Thu, 01 Jan 2015 00:00:00 GMThttp://hdl.handle.net/11585/4869742015-01-01T00:00:00ZAngular distributions of scattering intensities with the SAP codehttp://hdl.handle.net/11585/102031Titolo: Angular distributions of scattering intensities with the SAP code
Abstract: Compton and Rayleigh scattering peak intensities and their ratio are used in reflection and transmission experiments to obtain information about the density of the investigated specimen. The ratio is preferred because it allows the reduction of the errors due to attenuation and geometry. In all cases it is fundamental to predict their angular distributions in order to design the optimal experiment for a given material. The code SAP (Scattering Angular distribution Plot) is a graphical tool to compute and plot Rayleigh and Compton differential cross-sections (atomic and electronic), form factors and incoherent scattering functions. In this work, the code is improved by adding the computation of Rayleigh and Compton first-order peak fluxes and intensities, and the Rayleigh-to-Compton peak ratio, in both, reflection and transmission geometries, for single elements, compounds and mixture of compounds, for monochromatic excitation in the range of 1–1000 keV. The new characteristics of the code are illustrated with some examples.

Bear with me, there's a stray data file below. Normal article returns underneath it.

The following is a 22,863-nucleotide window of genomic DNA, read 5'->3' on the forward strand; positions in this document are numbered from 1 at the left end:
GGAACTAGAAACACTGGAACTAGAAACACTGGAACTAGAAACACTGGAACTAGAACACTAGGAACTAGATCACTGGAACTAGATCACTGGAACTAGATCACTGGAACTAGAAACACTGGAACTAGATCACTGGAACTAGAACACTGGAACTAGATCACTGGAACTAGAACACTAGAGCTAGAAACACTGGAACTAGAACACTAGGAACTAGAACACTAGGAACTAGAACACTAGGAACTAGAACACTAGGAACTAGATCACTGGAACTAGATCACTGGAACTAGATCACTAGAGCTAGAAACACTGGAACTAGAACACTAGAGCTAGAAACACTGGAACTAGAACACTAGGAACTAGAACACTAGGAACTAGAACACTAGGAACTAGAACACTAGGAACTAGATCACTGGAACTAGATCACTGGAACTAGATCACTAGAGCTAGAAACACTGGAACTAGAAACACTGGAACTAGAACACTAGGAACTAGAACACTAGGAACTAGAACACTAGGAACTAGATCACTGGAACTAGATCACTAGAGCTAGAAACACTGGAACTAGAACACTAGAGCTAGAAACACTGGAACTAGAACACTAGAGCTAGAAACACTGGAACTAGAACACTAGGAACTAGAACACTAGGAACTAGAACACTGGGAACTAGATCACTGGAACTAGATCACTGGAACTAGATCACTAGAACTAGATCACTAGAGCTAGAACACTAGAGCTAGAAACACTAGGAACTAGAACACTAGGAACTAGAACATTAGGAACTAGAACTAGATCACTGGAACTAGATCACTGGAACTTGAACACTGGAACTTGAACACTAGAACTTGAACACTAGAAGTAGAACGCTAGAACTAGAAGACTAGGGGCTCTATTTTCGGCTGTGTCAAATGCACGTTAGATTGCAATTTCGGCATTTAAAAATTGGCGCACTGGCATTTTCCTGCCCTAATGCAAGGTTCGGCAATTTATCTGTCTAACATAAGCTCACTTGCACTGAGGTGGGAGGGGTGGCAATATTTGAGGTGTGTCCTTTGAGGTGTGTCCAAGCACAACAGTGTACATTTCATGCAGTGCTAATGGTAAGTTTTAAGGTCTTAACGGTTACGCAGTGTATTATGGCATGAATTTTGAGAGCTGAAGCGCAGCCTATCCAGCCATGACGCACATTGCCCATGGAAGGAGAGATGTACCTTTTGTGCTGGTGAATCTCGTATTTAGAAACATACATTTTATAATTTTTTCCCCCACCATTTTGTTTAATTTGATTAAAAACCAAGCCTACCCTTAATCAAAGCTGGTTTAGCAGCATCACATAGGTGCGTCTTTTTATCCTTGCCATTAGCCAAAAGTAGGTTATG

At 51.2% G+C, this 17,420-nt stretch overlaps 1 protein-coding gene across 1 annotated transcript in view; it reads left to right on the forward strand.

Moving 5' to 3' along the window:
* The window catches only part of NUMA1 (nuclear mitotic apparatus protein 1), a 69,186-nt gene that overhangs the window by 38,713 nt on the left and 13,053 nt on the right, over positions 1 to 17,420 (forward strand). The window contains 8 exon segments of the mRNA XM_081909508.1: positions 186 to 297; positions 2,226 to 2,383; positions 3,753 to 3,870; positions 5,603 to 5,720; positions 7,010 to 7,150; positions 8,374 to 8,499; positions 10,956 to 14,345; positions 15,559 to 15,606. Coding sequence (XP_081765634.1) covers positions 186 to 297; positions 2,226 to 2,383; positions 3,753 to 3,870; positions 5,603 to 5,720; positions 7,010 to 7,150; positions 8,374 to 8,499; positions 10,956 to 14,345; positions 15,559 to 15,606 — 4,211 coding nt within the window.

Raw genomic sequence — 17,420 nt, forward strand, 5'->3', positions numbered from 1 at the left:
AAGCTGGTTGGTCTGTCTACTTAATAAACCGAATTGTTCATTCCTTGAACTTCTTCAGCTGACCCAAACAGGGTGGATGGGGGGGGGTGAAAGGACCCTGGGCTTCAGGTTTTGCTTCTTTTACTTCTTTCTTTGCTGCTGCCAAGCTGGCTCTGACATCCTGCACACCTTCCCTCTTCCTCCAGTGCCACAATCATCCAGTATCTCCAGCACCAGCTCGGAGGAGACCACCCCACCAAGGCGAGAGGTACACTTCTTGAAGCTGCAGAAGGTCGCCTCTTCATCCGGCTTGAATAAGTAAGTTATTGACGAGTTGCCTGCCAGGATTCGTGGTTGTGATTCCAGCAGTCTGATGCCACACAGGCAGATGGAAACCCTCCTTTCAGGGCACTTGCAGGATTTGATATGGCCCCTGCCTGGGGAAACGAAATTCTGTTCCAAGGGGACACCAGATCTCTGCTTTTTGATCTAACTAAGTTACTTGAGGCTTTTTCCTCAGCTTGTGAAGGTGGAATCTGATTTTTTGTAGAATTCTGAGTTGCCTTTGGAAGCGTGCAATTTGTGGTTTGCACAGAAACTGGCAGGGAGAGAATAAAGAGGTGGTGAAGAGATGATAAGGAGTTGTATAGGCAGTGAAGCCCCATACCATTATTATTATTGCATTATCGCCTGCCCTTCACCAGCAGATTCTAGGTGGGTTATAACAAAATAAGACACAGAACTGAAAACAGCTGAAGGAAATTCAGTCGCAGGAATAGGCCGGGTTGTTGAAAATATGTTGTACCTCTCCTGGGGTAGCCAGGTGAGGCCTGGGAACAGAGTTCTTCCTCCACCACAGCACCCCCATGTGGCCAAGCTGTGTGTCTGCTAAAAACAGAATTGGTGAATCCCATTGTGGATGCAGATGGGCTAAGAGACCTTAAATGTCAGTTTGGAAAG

Sat, 01 Jan 2011 00:00:00 GMThttp://hdl.handle.net/11585/1020312011-01-01T00:00:00ZContribution of inner shell Compton ionization to the X-ray fluorescence line intensityhttp://hdl.handle.net/11585/562443Titolo: Contribution of inner shell Compton ionization to the X-ray fluorescence line intensity
Fri, 01 Jan 2016 00:00:00 GMThttp://hdl.handle.net/11585/5624432016-01-01T00:00:00Z